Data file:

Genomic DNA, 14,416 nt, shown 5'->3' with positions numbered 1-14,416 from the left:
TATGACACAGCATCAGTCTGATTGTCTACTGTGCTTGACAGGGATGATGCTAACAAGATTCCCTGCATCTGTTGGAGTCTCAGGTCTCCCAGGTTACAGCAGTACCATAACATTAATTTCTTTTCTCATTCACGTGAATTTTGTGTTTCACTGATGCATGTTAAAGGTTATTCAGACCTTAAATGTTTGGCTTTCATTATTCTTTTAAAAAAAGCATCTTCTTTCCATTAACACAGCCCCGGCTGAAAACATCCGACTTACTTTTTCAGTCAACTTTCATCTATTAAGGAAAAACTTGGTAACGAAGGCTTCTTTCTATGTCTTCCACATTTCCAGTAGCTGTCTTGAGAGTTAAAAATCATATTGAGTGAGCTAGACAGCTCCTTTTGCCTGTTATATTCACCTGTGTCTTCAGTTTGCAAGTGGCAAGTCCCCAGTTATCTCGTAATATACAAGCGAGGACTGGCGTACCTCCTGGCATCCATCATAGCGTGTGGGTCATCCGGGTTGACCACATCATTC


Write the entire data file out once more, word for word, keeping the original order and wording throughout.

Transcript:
Genomic DNA, 14,416 nt, shown 5'->3' with positions numbered 1-14,416 from the left:
TATGACACAGCATCAGTCTGATTGTCTACTGTGCTTGACAGGGATGATGCTAACAAGATTCCCTGCATCTGTTGGAGTCTCAGGTCTCCCAGGTTACAGCAGTACCATAACATTAATTTCTTTTCTCATTCACGTGAATTTTGTGTTTCACTGATGCATGTTAAAGGTTATTCAGACCTTAAATGTTTGGCTTTCATTATTCTTTTAAAAAAAGCATCTTCTTTCCATTAACACAGCCCCGGCTGAAAACATCCGACTTACTTTTTCAGTCAACTTTCATCTATTAAGGAAAAACTTGGTAACGAAGGCTTCTTTCTATGTCTTCCACATTTCCAGTAGCTGTCTTGAGAGTTAAAAATCATATTGAGTGAGCTAGACAGCTCCTTTTGCCTGTTATATTCACCTGTGTCTTCAGTTTGCAAGTGGCAAGTCCCCAGTTATCTCGTAATATACAAGCGAGGACTGGCGTACCTCCTGGCATCCATCATAGCGTGTGGGTCATCCGGGTTGACCACATCATTC